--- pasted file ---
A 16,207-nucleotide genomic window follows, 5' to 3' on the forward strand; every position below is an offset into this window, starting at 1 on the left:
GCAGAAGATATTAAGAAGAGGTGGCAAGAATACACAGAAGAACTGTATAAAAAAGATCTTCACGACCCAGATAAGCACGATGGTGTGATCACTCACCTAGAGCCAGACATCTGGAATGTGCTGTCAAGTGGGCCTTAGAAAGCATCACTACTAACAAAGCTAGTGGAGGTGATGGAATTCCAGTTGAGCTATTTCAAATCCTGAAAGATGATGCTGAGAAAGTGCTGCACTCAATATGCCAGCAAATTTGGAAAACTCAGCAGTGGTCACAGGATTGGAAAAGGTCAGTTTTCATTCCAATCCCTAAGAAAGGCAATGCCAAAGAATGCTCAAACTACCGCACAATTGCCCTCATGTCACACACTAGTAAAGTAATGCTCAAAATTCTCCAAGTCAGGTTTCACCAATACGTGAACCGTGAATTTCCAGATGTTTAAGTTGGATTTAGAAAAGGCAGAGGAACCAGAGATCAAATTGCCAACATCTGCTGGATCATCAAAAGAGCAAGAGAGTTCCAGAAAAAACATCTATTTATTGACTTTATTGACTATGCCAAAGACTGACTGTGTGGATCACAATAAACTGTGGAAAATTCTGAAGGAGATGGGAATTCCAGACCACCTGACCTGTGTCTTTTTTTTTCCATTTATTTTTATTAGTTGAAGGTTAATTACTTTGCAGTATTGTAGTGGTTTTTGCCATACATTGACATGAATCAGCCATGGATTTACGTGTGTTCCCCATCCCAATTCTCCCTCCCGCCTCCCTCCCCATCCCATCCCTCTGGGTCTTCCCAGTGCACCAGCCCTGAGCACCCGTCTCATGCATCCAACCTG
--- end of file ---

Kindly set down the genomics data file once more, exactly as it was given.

A 16,207-nucleotide genomic window follows, 5' to 3' on the forward strand; every position below is an offset into this window, starting at 1 on the left:
GCAGAAGATATTAAGAAGAGGTGGCAAGAATACACAGAAGAACTGTATAAAAAAGATCTTCACGACCCAGATAAGCACGATGGTGTGATCACTCACCTAGAGCCAGACATCTGGAATGTGCTGTCAAGTGGGCCTTAGAAAGCATCACTACTAACAAAGCTAGTGGAGGTGATGGAATTCCAGTTGAGCTATTTCAAATCCTGAAAGATGATGCTGAGAAAGTGCTGCACTCAATATGCCAGCAAATTTGGAAAACTCAGCAGTGGTCACAGGATTGGAAAAGGTCAGTTTTCATTCCAATCCCTAAGAAAGGCAATGCCAAAGAATGCTCAAACTACCGCACAATTGCCCTCATGTCACACACTAGTAAAGTAATGCTCAAAATTCTCCAAGTCAGGTTTCACCAATACGTGAACCGTGAATTTCCAGATGTTTAAGTTGGATTTAGAAAAGGCAGAGGAACCAGAGATCAAATTGCCAACATCTGCTGGATCATCAAAAGAGCAAGAGAGTTCCAGAAAAAACATCTATTTATTGACTTTATTGACTATGCCAAAGACTGACTGTGTGGATCACAATAAACTGTGGAAAATTCTGAAGGAGATGGGAATTCCAGACCACCTGACCTGTGTCTTTTTTTTTCCATTTATTTTTATTAGTTGAAGGTTAATTACTTTGCAGTATTGTAGTGGTTTTTGCCATACATTGACATGAATCAGCCATGGATTTACGTGTGTTCCCCATCCCAATTCTCCCTCCCGCCTCCCTCCCCATCCCATCCCTCTGGGTCTTCCCAGTGCACCAGCCCTGAGCACCCGTCTCATGCATCCAACCTG